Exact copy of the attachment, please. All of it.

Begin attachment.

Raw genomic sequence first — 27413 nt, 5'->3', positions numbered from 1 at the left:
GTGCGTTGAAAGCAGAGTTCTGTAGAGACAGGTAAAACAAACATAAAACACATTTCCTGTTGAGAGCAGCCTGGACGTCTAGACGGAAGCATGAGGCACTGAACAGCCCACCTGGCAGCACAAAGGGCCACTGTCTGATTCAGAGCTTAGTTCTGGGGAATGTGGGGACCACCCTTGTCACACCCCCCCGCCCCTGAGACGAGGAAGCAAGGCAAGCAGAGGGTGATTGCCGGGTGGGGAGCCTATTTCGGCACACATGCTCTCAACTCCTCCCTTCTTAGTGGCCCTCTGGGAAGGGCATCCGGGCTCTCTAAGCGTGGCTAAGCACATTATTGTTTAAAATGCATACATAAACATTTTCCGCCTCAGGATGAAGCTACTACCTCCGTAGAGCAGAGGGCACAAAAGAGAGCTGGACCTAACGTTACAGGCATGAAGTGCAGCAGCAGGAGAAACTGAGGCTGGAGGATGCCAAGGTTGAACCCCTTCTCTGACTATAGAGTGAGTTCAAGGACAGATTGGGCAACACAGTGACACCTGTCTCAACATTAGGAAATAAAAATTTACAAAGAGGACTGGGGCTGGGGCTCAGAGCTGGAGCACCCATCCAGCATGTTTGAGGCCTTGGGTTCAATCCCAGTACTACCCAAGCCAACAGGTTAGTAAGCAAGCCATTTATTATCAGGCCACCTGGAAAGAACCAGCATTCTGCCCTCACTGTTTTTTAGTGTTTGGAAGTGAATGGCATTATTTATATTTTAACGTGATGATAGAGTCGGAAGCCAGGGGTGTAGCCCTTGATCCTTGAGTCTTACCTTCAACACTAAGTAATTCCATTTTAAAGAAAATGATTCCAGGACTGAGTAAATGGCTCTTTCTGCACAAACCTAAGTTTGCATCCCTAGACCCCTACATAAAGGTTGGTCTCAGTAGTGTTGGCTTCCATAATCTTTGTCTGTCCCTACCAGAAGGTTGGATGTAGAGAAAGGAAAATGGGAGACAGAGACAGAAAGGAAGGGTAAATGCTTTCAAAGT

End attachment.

Raw genomic sequence first — 27413 nt, 5'->3', positions numbered from 1 at the left:
GTGCGTTGAAAGCAGAGTTCTGTAGAGACAGGTAAAACAAACATAAAACACATTTCCTGTTGAGAGCAGCCTGGACGTCTAGACGGAAGCATGAGGCACTGAACAGCCCACCTGGCAGCACAAAGGGCCACTGTCTGATTCAGAGCTTAGTTCTGGGGAATGTGGGGACCACCCTTGTCACACCCCCCCGCCCCTGAGACGAGGAAGCAAGGCAAGCAGAGGGTGATTGCCGGGTGGGGAGCCTATTTCGGCACACATGCTCTCAACTCCTCCCTTCTTAGTGGCCCTCTGGGAAGGGCATCCGGGCTCTCTAAGCGTGGCTAAGCACATTATTGTTTAAAATGCATACATAAACATTTTCCGCCTCAGGATGAAGCTACTACCTCCGTAGAGCAGAGGGCACAAAAGAGAGCTGGACCTAACGTTACAGGCATGAAGTGCAGCAGCAGGAGAAACTGAGGCTGGAGGATGCCAAGGTTGAACCCCTTCTCTGACTATAGAGTGAGTTCAAGGACAGATTGGGCAACACAGTGACACCTGTCTCAACATTAGGAAATAAAAATTTACAAAGAGGACTGGGGCTGGGGCTCAGAGCTGGAGCACCCATCCAGCATGTTTGAGGCCTTGGGTTCAATCCCAGTACTACCCAAGCCAACAGGTTAGTAAGCAAGCCATTTATTATCAGGCCACCTGGAAAGAACCAGCATTCTGCCCTCACTGTTTTTTAGTGTTTGGAAGTGAATGGCATTATTTATATTTTAACGTGATGATAGAGTCGGAAGCCAGGGGTGTAGCCCTTGATCCTTGAGTCTTACCTTCAACACTAAGTAATTCCATTTTAAAGAAAATGATTCCAGGACTGAGTAAATGGCTCTTTCTGCACAAACCTAAGTTTGCATCCCTAGACCCCTACATAAAGGTTGGTCTCAGTAGTGTTGGCTTCCATAATCTTTGTCTGTCCCTACCAGAAGGTTGGATGTAGAGAAAGGAAAATGGGAGACAGAGACAGAAAGGAAGGGTAAATGCTTTCAAAGT